2.) However, I am REALLY good at remembering food preferences (also genetic—same branch of the family tree). If we have lunch together and you tell me you don’t like celery in chicken salad, I will remember it forever. If I get you coffee once, I will always know you like it black with two sugars. If you prefer Canada Dry over Schweppes ginger ale I’ll have it on hand when you come to visit. But I’ll probably call you Stanley (unless your name is Stanley, in which case, I’ll call you Fred).

            3.) I have some strange physiological trait that destroys printers. It can’t be explained—maybe some sort of electro magnetic impulse. This is not that I’m not as tech-savvy as I’d like to be (although that IS true). My very intelligent and logical engineer husband can attest to this phenomenon.

            4.) I did my very first show in sixth grade. It was a lip-synch musical comedy written by a student teacher called, “Fabulous Fixed Franks”. There is no video—God be praised!

            5.) I love clothes but hate shopping. I particularly hate shopping with other people. I absolutely cannot relate to the multi-generational group shoppers that frequent my place of business. It does not take a party of eight to pick out a mattress for a single 30-year-old woman.

            6.) I always mean to take a nap and then I get distracted and miss out. 

            7.) I’m going to be forty this summer, so I’m going to have to change the name of this blog. Suggestions?

            So here are some of my favorite bloggers in no particular order…

Nancy is one of the first bloggers I began following. I love her writing style.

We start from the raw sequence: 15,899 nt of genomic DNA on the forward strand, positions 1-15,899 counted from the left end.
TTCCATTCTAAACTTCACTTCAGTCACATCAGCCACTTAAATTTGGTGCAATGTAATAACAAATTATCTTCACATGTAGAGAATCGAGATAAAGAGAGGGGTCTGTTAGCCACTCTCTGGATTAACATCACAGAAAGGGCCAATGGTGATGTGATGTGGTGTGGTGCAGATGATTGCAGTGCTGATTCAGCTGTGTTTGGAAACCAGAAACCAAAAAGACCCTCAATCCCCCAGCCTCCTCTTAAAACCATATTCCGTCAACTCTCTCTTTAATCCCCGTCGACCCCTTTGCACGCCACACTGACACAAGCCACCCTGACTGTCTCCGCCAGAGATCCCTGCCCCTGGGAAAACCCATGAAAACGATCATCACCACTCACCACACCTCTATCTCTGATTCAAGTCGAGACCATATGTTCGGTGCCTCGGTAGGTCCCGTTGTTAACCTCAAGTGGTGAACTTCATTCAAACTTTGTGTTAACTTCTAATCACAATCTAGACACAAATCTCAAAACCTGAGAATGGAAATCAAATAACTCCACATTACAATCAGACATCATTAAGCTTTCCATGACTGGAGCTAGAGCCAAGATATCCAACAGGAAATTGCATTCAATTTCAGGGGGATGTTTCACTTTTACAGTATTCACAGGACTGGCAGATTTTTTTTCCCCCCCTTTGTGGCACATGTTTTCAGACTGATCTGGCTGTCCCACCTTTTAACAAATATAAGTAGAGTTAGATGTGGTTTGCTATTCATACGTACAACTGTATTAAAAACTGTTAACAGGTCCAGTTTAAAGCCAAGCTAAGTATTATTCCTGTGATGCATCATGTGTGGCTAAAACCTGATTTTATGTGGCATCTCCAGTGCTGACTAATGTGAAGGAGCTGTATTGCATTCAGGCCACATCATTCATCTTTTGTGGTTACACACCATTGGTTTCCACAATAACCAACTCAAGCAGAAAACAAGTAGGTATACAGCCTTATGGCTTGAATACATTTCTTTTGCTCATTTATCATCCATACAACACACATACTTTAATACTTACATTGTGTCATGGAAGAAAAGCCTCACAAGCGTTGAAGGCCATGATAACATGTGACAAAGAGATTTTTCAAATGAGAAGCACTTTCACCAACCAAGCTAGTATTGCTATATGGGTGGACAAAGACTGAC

I stumbled upon this blog pretty recently. Tulpen is a mother of two and a nurse. Some of the things she writes will make you say, “I can’t believe she wrote that.” But you’ll be glad she did.

Spuds is a single dad of six kids who has recently taken up farming. I have no idea how he finds time to blog.

A regular at the Red Dress Club Ericka Clay is a writer, mother and struggling vegan. Check out her blog and enjoy what happens when blogging and wine collide. 

Que is a dad blogger who never fails to make me laugh.

Erin is an exceptionally talented writer. She is the real thing.

Katie is a former English teacher and homeschooling mom as well as an Orton-Gillingham tutor. If you have an emerging reader in your household, her blog has some great information. Plus, she’s my sister—my family loves words.

Ash is a very talented writer. I love her blog posts, but the snippets of fiction she shares knocks my socks off.

From the “one of these things does not belong” category. This is the only blog on the list NOT written by a parent. My very talented niece writes about pop culture, politics and her study abroad.

Sara Taney Humphreys is one of the hardest working paranormal romance authors in the business. Never heard of her? You will.

One of the latest bloggers I’ve discovered. Angie is a mother of two little boys in Australia. Like yours truly she is petite environmentally efficient. 

        I hope you have a chance to check out one or two of my favorite bloggers. Now, I'm going to see if I can sneak in a nap.

Saturday, April 16, 2011

Curtains


            I have no right to feel as awake as I do right now. It is the final weekend of my show, The Secret Garden (you can read the reviews on the right-hand sidebar). There was a cast party last night at the home of our illustrious music director and her husband our equally illustrious lighting designer. There was pizza and wine and a gorgeous grand piano and three people in attendance who knew how to play it. And of course, there was a house full of people who are not shy about singing in public. I even dusted off my rusty pipes and sang. It was 2am when I reluctantly said my goodbyes.
            There are going to be a lot of goodbyes this weekend. It’s hard to describe how close you become to your cast and crew from auditions to the final curtain.  It’s only eight weeks and now these people are family. We’ve been together when we’re tired, stressed, and overwhelmed. We’ve worked through sore throats, missed cues, and technical problems. And we’ve laughed at inside jokes and shared memories of previous shows. We gave each other support when things didn’t go well and praise when things went beautifully. It is strange that in January most of these people were strangers.